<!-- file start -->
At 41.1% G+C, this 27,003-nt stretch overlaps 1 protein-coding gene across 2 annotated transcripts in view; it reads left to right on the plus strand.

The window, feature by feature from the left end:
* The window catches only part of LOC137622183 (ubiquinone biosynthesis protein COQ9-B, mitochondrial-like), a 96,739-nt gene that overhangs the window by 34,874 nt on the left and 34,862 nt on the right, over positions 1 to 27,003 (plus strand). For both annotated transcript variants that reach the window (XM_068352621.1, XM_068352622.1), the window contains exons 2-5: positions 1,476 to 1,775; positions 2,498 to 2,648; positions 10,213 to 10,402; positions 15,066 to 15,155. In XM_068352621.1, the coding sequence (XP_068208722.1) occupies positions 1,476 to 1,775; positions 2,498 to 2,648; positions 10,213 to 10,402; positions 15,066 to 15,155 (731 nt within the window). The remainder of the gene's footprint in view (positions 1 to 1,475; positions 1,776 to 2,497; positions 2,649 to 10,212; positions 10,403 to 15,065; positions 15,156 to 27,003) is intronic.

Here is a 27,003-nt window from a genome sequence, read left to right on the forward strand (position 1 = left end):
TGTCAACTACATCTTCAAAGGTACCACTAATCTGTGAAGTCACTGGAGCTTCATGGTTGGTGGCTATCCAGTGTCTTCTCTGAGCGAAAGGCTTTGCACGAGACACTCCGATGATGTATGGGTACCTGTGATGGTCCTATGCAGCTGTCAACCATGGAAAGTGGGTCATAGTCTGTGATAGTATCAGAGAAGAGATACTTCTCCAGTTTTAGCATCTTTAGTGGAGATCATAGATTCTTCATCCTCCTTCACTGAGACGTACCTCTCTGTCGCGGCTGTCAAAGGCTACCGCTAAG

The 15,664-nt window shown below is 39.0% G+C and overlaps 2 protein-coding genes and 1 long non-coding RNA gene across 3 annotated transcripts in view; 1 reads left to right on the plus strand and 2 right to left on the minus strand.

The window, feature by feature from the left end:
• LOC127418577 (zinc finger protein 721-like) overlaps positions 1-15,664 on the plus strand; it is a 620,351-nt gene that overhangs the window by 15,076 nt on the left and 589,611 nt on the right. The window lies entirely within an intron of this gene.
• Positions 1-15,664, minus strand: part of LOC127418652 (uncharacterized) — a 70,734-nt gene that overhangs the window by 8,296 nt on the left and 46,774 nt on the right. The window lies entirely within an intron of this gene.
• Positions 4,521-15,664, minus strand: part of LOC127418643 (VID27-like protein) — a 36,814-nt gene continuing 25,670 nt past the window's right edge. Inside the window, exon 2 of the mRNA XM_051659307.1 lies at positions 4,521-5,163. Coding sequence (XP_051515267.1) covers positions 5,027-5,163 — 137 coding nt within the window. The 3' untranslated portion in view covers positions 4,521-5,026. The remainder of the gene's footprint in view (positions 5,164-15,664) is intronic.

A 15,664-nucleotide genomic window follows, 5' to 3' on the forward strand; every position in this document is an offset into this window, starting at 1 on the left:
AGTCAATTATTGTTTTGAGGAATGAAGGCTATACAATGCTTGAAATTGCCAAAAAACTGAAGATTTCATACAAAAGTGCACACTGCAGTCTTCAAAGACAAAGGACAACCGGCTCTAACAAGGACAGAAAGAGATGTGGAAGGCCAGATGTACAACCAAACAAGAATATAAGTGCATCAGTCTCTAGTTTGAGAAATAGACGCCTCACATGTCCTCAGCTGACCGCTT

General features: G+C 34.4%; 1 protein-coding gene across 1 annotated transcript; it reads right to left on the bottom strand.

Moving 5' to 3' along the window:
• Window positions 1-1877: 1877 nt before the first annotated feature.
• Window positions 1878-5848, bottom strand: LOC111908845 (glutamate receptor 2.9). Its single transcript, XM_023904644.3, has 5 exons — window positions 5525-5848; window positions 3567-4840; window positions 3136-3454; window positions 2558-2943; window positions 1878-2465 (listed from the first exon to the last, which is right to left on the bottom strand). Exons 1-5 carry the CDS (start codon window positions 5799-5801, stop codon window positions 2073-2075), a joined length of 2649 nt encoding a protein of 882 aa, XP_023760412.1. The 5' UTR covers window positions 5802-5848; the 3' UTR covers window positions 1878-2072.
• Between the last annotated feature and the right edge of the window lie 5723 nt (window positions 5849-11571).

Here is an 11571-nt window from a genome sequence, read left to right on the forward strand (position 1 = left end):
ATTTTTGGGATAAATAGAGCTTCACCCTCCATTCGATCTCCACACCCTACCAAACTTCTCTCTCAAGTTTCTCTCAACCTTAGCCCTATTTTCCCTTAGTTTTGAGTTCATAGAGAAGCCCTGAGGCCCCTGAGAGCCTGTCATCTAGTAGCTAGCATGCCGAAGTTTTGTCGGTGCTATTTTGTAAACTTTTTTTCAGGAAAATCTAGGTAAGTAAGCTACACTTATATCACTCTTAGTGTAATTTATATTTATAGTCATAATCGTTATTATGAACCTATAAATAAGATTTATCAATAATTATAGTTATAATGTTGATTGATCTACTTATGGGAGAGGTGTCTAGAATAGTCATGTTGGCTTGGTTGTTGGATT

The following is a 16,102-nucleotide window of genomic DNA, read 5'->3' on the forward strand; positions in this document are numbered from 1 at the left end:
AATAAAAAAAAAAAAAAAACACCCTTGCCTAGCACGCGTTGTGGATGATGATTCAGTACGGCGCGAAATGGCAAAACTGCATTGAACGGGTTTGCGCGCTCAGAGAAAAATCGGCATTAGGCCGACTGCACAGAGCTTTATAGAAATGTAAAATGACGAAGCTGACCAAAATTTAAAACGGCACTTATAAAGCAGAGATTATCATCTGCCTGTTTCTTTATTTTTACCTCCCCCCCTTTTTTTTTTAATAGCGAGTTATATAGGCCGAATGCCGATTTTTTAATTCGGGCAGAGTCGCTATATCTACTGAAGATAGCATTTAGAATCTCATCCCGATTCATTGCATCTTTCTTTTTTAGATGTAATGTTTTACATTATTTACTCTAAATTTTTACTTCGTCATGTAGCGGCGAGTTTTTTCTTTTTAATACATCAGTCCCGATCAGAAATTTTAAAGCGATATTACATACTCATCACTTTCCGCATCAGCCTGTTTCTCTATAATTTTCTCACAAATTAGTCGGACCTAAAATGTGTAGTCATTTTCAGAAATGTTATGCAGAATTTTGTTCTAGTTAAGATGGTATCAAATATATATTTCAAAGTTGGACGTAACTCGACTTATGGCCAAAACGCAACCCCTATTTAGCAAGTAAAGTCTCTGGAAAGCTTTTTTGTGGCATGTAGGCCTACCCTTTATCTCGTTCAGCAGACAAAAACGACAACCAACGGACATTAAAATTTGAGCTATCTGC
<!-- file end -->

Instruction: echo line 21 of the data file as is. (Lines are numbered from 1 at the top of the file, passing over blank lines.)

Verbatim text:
AATAAAAAAAAAAAAAAAACACCCTTGCCTAGCACGCGTTGTGGATGATGATTCAGTACGGCGCGAAATGGCAAAACTGCATTGAACGGGTTTGCGCGCTCAGAGAAAAATCGGCATTAGGCCGACTGCACAGAGCTTTATAGAAATGTAAAATGACGAAGCTGACCAAAATTTAAAACGGCACTTATAAAGCAGAGATTATCATCTGCCTGTTTCTTTATTTTTACCTCCCCCCCTTTTTTTTTTAATAGCGAGTTATATAGGCCGAATGCCGATTTTTTAATTCGGGCAGAGTCGCTATATCTACTGAAGATAGCATTTAGAATCTCATCCCGATTCATTGCATCTTTCTTTTTTAGATGTAATGTTTTACATTATTTACTCTAAATTTTTACTTCGTCATGTAGCGGCGAGTTTTTTCTTTTTAATACATCAGTCCCGATCAGAAATTTTAAAGCGATATTACATACTCATCACTTTCCGCATCAGCCTGTTTCTCTATAATTTTCTCACAAATTAGTCGGACCTAAAATGTGTAGTCATTTTCAGAAATGTTATGCAGAATTTTGTTCTAGTTAAGATGGTATCAAATATATATTTCAAAGTTGGACGTAACTCGACTTATGGCCAAAACGCAACCCCTATTTAGCAAGTAAAGTCTCTGGAAAGCTTTTTTGTGGCATGTAGGCCTACCCTTTATCTCGTTCAGCAGACAAAAACGACAACCAACGGACATTAAAATTTGAGCTATCTGC